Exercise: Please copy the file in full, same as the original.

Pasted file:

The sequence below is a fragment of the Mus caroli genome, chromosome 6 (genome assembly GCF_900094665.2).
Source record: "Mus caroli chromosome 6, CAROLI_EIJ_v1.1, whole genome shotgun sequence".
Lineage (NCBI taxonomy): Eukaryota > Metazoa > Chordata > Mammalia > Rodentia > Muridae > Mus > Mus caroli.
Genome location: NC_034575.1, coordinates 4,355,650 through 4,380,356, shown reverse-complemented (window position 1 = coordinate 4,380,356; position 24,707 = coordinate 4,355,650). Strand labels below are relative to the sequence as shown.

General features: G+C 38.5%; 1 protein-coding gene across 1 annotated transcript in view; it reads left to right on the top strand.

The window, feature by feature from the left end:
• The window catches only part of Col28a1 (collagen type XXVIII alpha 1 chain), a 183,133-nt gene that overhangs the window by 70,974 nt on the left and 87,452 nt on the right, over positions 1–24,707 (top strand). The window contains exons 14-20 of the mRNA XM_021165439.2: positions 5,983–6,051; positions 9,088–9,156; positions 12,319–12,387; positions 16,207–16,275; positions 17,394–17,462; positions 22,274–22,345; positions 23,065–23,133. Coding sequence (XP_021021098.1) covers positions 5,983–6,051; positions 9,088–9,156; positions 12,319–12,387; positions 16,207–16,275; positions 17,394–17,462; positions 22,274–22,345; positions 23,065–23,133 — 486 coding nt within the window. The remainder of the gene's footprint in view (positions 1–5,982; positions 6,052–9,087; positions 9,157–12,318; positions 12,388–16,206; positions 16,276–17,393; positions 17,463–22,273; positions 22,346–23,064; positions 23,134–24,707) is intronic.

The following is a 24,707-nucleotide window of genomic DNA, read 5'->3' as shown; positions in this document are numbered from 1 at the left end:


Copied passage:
The sequence below is a fragment of the Mus caroli genome, chromosome 6 (genome assembly GCF_900094665.2).
Source record: "Mus caroli chromosome 6, CAROLI_EIJ_v1.1, whole genome shotgun sequence".
Lineage (NCBI taxonomy): Eukaryota > Metazoa > Chordata > Mammalia > Rodentia > Muridae > Mus > Mus caroli.
Genome location: NC_034575.1, coordinates 4,355,650 through 4,380,356, shown reverse-complemented (window position 1 = coordinate 4,380,356; position 24,707 = coordinate 4,355,650). Strand labels below are relative to the sequence as shown.

General features: G+C 38.5%; 1 protein-coding gene across 1 annotated transcript in view; it reads left to right on the top strand.

The window, feature by feature from the left end:
• The window catches only part of Col28a1 (collagen type XXVIII alpha 1 chain), a 183,133-nt gene that overhangs the window by 70,974 nt on the left and 87,452 nt on the right, over positions 1–24,707 (top strand). The window contains exons 14-20 of the mRNA XM_021165439.2: positions 5,983–6,051; positions 9,088–9,156; positions 12,319–12,387; positions 16,207–16,275; positions 17,394–17,462; positions 22,274–22,345; positions 23,065–23,133. Coding sequence (XP_021021098.1) covers positions 5,983–6,051; positions 9,088–9,156; positions 12,319–12,387; positions 16,207–16,275; positions 17,394–17,462; positions 22,274–22,345; positions 23,065–23,133 — 486 coding nt within the window. The remainder of the gene's footprint in view (positions 1–5,982; positions 6,052–9,087; positions 9,157–12,318; positions 12,388–16,206; positions 16,276–17,393; positions 17,463–22,273; positions 22,346–23,064; positions 23,134–24,707) is intronic.

The following is a 24,707-nucleotide window of genomic DNA, read 5'->3' as shown; positions in this document are numbered from 1 at the left end: